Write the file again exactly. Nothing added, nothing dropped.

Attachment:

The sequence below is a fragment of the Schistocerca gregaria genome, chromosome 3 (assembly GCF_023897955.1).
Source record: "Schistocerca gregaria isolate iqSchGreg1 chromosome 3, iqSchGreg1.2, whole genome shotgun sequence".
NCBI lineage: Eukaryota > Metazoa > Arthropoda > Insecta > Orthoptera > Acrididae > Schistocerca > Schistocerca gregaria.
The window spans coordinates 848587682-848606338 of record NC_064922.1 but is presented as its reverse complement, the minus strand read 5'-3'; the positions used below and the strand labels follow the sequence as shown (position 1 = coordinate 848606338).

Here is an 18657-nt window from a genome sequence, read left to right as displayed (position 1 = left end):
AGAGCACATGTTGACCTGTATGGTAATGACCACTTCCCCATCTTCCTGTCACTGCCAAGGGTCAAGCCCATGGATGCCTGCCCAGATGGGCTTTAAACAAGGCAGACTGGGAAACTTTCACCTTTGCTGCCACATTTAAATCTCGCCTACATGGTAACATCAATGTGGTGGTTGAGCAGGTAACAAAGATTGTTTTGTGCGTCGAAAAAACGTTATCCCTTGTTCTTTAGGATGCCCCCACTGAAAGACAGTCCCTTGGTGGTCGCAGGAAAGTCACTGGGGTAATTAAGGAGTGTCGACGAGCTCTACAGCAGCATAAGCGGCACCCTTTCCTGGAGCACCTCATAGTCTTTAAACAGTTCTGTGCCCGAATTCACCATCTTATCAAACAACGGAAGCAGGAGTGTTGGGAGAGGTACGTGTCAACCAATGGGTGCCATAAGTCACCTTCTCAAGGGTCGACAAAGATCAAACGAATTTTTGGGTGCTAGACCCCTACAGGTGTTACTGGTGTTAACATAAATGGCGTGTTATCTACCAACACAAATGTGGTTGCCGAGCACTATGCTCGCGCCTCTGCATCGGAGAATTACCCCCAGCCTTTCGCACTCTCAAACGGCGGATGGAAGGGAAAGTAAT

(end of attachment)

The sequence below is a fragment of the Schistocerca gregaria genome, chromosome 3 (assembly GCF_023897955.1).
Source record: "Schistocerca gregaria isolate iqSchGreg1 chromosome 3, iqSchGreg1.2, whole genome shotgun sequence".
NCBI lineage: Eukaryota > Metazoa > Arthropoda > Insecta > Orthoptera > Acrididae > Schistocerca > Schistocerca gregaria.
The window spans coordinates 848587682-848606338 of record NC_064922.1 but is presented as its reverse complement, the minus strand read 5'-3'; the positions used below and the strand labels follow the sequence as shown (position 1 = coordinate 848606338).

Here is an 18657-nt window from a genome sequence, read left to right as displayed (position 1 = left end):
AGAGCACATGTTGACCTGTATGGTAATGACCACTTCCCCATCTTCCTGTCACTGCCAAGGGTCAAGCCCATGGATGCCTGCCCAGATGGGCTTTAAACAAGGCAGACTGGGAAACTTTCACCTTTGCTGCCACATTTAAATCTCGCCTACATGGTAACATCAATGTGGTGGTTGAGCAGGTAACAAAGATTGTTTTGTGCGTCGAAAAAACGTTATCCCTTGTTCTTTAGGATGCCCCCACTGAAAGACAGTCCCTTGGTGGTCGCAGGAAAGTCACTGGGGTAATTAAGGAGTGTCGACGAGCTCTACAGCAGCATAAGCGGCACCCTTTCCTGGAGCACCTCATAGTCTTTAAACAGTTCTGTGCCCGAATTCACCATCTTATCAAACAACGGAAGCAGGAGTGTTGGGAGAGGTACGTGTCAACCAATGGGTGCCATAAGTCACCTTCTCAAGGGTCGACAAAGATCAAACGAATTTTTGGGTGCTAGACCCCTACAGGTGTTACTGGTGTTAACATAAATGGCGTGTTATCTACCAACACAAATGTGGTTGCCGAGCACTATGCTCGCGCCTCTGCATCGGAGAATTACCCCCAGCCTTTCGCACTCTCAAACGGCGGATGGAAGGGAAAGTAAT